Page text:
The Easiest Cleaning Schedule For Busy Families

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What is the best cleaning schedule for a family? There are many different schedules that people follow, but there are some essential tips to remember. For example, it’s a good idea to do daily tasks when you have more energy and time at the start of the day. You should also avoid scheduling too many chores per day if they take up a lot of your time and energy. This blog post will discuss all aspects of what makes up the best cleaning schedule for families!

Clean As You Go Type Schedules

So most of my cleaning is completed as I’m doing other things or just finished doing other things. Like a bath, when I get out of the bath, I wipe everything down, the mirrors and taps on the bath and the sink.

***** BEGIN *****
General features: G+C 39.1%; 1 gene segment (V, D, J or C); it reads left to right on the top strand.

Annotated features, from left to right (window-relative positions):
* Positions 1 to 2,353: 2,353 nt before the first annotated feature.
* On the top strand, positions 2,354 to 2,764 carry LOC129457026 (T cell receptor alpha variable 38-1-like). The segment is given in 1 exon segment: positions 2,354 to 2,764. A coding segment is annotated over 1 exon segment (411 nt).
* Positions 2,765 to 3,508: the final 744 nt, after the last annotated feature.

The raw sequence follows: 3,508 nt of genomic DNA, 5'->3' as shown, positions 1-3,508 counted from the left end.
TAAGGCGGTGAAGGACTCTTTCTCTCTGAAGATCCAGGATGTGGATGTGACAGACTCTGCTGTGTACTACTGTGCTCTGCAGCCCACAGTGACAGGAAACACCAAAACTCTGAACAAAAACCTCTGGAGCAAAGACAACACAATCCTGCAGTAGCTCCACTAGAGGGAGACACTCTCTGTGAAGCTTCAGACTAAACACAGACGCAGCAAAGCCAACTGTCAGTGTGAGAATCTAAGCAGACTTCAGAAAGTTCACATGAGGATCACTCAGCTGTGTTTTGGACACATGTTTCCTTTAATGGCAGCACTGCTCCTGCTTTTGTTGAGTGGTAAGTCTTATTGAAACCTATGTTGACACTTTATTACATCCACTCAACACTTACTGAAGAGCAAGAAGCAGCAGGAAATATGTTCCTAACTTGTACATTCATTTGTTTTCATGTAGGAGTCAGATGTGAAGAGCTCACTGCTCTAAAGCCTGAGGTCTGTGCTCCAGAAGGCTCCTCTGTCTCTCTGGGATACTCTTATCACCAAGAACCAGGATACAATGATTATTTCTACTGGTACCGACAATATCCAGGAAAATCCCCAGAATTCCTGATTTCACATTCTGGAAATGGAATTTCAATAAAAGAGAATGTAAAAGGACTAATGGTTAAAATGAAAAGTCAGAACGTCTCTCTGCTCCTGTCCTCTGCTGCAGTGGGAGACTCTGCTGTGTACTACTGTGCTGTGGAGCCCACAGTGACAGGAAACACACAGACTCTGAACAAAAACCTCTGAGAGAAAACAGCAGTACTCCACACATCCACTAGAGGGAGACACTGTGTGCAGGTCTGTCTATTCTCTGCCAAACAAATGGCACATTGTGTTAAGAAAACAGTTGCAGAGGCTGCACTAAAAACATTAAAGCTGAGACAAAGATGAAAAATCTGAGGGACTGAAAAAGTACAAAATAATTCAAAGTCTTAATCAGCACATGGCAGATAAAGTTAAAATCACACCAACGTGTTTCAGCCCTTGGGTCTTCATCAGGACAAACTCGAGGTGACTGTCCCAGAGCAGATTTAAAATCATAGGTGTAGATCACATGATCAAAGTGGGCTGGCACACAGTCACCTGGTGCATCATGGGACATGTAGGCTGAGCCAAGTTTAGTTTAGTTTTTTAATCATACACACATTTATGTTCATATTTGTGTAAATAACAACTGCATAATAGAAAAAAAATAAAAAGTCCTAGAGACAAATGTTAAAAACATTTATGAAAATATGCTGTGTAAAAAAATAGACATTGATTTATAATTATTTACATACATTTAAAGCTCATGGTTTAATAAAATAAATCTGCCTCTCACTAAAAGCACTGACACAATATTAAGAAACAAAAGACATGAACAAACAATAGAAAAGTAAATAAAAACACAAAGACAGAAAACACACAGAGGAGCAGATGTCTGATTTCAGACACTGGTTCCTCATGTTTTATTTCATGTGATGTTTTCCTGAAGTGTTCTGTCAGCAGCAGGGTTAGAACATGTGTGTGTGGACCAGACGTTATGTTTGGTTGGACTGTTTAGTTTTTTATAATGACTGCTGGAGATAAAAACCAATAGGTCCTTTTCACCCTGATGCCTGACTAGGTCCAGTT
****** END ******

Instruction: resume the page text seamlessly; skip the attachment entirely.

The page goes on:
After I’ve been for a number 2 every day, I clean the toilet. It takes 2 minutes to wipe down the cistern, handle, seat and give the bowl a little scrub.

When I put something in the bathroom bin, I wipe the dust off it and off the skirting boards around it, which takes 30 seconds.

After I’m finished cooking, I clean up. It’s simple and doesn’t take very long to complete, and half the time, it’s not even me doing that job. If my husband cooked, he cleans up after himself (he needed to be trained, though).

These simple, straightforward little tasks will save you hours of deep cleaning on the weekend or your days off.

Get into the habit of cleaning up after yourself immediately and teaching other household members to do the same.

Simple Daily Schedules

Keeping it simple will save you a headache. When hashing out your cleaning schedule.

Daily cleaning tasks should include:

  • Making the bed
  • Dishes
  • Wiping counters
  • Laundry
  • Vacuuming main areas

Having a simple daily schedule like this will maintain your sanity and home, reducing the need for “deep cleaning”.

You can download my free printable schedules here.

Daily Schedule Top Tips.

I’ll explain the daily cleaning schedule below.

Making the bed.


My top tip for bed-making is…… every one is responsible for their own beds.